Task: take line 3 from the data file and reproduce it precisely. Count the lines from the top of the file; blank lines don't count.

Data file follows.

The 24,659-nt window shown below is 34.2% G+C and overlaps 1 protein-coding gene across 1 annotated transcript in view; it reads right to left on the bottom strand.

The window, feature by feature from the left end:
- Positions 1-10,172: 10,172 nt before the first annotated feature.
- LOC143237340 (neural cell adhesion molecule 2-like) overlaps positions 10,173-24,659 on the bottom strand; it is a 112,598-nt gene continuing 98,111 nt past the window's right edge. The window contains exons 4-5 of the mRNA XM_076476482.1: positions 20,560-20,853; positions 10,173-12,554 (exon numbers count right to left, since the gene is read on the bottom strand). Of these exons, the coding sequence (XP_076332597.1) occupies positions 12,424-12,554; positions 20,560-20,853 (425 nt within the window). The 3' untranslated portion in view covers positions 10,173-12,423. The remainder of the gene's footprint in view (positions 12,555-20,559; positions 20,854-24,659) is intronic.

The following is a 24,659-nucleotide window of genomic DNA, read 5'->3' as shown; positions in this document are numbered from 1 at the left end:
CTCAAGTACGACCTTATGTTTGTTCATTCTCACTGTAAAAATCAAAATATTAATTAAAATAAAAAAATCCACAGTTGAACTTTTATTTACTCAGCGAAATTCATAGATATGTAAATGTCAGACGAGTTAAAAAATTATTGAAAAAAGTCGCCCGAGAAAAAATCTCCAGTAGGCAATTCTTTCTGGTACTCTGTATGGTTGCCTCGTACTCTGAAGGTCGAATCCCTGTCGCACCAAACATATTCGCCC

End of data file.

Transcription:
- Positions 1-10,172: 10,172 nt before the first annotated feature.